Just think, the more you charge the more you save. If you charge $10,000 a month then its $500/month in savings.

In order for this to be most advantageous, you must pay the balance off each month to avoid interest charges.

Other tips for credit card usage include:

  • Only consider credit cards with low interest rates and fees just in case you need to carry a balance.  Websites such as bankrate.com and creditcards.com show comparison rates and features of different cards.
  • Your small business credit card usage and payment history effect your personal credit score and vice versa.  Most small business owners are required to use their personal credit history and provide a personal guarantee when applying for a business credit card.  A bad credit score can increase your credit costs.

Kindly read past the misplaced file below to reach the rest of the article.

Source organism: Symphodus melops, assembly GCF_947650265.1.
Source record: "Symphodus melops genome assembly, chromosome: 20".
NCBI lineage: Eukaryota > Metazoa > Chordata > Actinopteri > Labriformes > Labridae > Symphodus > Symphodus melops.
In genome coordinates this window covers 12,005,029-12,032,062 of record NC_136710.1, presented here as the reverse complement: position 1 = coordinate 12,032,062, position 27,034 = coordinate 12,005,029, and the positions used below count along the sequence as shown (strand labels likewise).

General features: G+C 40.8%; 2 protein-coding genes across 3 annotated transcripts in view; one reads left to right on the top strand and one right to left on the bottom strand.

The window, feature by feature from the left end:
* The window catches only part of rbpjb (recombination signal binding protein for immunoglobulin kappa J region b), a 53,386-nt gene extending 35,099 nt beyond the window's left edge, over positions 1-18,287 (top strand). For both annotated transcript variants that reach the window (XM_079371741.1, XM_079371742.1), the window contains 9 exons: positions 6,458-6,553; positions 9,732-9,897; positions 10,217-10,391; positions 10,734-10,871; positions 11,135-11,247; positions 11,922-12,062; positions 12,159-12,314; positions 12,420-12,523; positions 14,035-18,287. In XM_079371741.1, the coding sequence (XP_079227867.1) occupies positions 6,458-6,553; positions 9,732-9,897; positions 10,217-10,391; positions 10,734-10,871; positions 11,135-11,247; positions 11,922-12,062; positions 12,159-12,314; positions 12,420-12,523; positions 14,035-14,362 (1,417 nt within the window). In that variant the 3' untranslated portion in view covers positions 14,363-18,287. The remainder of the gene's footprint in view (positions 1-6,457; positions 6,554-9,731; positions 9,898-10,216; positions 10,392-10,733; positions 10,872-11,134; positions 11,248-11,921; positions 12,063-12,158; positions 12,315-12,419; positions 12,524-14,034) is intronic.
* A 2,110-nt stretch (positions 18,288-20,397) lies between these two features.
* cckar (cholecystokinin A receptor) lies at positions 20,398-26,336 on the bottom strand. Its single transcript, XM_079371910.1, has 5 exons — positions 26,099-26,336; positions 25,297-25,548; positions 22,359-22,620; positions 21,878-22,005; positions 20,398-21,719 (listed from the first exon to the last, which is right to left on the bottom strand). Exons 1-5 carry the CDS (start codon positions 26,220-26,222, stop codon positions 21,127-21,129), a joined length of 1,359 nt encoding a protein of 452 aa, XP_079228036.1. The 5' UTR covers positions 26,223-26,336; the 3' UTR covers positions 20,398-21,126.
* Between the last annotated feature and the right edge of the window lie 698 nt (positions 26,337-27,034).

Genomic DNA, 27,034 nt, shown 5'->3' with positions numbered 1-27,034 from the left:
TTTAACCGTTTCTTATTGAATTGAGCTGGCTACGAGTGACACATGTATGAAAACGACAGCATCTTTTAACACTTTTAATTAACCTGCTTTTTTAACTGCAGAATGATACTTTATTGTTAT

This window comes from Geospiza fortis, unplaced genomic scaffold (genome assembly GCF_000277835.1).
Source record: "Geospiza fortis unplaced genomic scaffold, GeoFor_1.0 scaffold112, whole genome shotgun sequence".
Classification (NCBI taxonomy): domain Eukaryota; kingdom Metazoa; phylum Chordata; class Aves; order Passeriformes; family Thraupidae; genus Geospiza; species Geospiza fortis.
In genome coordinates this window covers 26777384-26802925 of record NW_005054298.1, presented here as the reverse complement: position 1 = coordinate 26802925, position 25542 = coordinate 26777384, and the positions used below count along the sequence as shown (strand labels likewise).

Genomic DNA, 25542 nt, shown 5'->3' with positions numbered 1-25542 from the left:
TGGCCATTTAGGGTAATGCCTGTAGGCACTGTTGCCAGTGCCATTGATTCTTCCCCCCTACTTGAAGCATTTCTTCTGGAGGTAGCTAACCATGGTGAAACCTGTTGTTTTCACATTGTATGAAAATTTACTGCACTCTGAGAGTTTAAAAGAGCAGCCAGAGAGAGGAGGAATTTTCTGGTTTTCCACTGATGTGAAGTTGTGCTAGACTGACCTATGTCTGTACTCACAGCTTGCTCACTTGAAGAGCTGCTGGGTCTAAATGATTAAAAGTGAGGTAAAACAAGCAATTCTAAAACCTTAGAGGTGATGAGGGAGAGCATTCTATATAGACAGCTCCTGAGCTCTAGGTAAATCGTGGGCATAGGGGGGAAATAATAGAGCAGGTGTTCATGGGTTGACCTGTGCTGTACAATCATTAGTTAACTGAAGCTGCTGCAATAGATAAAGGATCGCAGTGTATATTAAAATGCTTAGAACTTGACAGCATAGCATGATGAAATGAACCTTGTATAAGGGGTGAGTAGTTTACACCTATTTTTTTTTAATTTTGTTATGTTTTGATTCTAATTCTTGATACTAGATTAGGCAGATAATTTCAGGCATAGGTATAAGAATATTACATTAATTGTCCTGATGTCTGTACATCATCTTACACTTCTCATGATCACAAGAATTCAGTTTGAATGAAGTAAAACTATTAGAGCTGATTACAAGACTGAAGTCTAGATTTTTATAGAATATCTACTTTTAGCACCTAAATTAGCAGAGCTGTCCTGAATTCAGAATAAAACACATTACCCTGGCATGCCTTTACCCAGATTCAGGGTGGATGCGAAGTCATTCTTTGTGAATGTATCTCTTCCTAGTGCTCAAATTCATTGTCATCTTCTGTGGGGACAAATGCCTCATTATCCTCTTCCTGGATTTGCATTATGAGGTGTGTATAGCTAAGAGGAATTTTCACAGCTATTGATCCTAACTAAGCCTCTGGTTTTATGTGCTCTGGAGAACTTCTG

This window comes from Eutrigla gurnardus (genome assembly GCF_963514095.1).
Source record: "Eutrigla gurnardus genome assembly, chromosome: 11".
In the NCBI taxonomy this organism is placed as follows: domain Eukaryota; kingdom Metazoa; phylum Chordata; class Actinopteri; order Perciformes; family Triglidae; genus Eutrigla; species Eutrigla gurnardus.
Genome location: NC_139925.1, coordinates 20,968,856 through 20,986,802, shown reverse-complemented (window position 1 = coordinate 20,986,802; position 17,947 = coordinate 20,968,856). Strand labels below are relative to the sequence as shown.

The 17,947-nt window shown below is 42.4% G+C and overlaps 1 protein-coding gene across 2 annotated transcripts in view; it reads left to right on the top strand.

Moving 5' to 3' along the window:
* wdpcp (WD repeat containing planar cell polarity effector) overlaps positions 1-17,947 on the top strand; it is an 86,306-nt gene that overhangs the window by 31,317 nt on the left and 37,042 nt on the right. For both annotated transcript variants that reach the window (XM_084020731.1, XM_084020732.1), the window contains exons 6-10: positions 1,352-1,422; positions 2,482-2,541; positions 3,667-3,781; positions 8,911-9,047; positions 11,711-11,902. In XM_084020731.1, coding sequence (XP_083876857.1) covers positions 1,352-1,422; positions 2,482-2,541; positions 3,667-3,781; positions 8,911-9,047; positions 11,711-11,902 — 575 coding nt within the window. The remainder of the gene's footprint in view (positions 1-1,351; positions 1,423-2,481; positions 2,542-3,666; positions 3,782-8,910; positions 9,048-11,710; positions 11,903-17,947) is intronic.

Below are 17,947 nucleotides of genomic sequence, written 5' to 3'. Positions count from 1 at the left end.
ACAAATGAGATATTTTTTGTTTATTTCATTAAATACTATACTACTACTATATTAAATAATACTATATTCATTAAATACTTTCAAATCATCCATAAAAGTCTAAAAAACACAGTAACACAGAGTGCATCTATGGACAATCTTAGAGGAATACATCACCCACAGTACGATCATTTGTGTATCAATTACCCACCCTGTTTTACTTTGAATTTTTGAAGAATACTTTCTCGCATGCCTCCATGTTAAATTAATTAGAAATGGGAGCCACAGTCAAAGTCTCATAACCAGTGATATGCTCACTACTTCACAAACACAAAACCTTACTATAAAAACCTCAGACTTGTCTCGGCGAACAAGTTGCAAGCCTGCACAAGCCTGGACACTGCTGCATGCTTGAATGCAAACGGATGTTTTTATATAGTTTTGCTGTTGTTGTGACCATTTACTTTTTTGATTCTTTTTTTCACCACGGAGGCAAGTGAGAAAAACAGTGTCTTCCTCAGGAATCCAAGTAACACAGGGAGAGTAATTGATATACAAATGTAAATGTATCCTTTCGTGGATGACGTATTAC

• Periodically check around to make sure you are getting the best card that fits your situation. Two things could happen. (1) Your situation changes where a rebate card is no longer advantageous and you need something that lets  you keep a balance for 60 days rather than 30 days cheaply or (2) A better card offer comes along.

By using these tips you can effectively lower the cost of running your business with little effort.  To learn more about how Loftis Consulting can help you effectively manage cash in your business, contact us today at (312) 772-6105 or visit our CFO Services page.